Recently, a petition challenging the arbitrary detention powers exercised by an executive magistrate under Chapter VII of Code of Criminal Procedure, 1973 was filed in the Supreme Court. The petition also challenged sections 107, 111 and 116 where the executive magistrate arbitrarily rejects bonds given by persons, involved in cases relating to public tranquillity or breach of peace, promising to keep the peace.
The petition filed by Aldanish Rein referred to an instance from Delhi where an executive magistrate refused to accept the bond given by a person in a case relating to public breach of peace was sent in judicial custody. The petitioner contends that the rejection of bond in such cases violate the right to life under Article 21 of Constitution of India as people are sent behind the bars without any remedy.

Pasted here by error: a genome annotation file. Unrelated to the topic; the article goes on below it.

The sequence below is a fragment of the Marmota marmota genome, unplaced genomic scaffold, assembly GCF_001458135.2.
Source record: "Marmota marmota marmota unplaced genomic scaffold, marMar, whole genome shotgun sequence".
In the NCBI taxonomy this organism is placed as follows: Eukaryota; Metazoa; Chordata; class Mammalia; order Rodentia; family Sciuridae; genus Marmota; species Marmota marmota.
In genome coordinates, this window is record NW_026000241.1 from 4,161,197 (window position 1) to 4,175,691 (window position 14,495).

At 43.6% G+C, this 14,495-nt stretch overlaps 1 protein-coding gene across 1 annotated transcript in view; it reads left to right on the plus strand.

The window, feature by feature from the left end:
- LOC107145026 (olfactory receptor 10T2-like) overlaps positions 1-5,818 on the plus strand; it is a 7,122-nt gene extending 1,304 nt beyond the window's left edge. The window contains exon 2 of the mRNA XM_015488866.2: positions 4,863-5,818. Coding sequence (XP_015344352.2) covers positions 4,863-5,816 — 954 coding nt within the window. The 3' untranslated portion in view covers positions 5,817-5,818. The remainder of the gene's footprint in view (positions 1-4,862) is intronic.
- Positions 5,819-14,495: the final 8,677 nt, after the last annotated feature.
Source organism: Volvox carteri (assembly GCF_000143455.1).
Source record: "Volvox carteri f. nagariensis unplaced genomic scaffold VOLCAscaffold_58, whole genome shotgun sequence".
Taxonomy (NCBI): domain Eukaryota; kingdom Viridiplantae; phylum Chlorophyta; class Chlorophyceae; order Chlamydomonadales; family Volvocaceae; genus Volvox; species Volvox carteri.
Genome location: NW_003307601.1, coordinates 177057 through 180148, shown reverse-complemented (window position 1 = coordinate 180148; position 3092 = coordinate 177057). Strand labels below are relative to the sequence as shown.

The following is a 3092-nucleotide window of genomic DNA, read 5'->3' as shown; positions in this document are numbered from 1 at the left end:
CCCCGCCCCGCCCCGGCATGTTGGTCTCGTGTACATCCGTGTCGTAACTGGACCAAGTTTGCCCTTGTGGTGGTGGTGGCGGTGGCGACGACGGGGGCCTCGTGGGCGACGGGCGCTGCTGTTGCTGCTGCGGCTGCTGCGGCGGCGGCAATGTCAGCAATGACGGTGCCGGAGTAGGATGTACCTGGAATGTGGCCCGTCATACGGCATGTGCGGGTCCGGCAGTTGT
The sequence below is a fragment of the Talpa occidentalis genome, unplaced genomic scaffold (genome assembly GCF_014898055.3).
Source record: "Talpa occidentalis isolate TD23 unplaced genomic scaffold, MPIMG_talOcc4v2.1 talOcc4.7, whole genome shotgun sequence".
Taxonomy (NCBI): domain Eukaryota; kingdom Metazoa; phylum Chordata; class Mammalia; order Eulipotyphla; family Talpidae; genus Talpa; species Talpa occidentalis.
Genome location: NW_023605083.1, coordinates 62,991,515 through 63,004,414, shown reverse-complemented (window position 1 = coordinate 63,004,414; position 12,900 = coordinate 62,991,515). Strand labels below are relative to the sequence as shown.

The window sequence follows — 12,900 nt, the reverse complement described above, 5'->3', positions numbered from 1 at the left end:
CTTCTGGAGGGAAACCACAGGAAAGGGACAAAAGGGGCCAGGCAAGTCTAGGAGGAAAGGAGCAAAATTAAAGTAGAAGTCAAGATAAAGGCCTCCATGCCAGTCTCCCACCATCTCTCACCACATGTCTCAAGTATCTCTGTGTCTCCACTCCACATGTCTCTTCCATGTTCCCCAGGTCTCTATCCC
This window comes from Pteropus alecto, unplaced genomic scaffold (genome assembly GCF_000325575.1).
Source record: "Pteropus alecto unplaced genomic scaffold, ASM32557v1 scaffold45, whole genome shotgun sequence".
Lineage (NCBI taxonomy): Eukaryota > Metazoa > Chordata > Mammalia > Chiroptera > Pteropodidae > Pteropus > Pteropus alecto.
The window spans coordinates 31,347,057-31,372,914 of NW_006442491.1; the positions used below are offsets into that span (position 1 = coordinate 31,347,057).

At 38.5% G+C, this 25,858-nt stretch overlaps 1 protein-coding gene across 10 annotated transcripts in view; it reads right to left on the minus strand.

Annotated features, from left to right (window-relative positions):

The bench headed by Chief Justice Dipak Misra hearing the petition said: “Can police officers act as an executive magistrate? Certainly not.”
Additional solicitor general Maninder Singh appointed amicus curiae submitted a detailed study on this subject and said the provisions under Chapter VII of Code of Criminal Procedure were in the form of promoting ‘preventive justice’. However, he also explained that before detaining a person under such offences, the executive magistrate must record a concrete reason based on information collected.
The amicus curiae emphasized and said, “But, in most instances, the exercise of detention power is arbitrary by the acting executive magistrate.”
Additional solicitor general Maninder Singh in his study also submitted that High Court’s have also discouraged the demeanor in which police officers act as executive magistrates. He also pointed out that most of these police officers have had no training of how to conduct judicial proceedings. The High Courts have recommended for imparting training to such executive magistrates.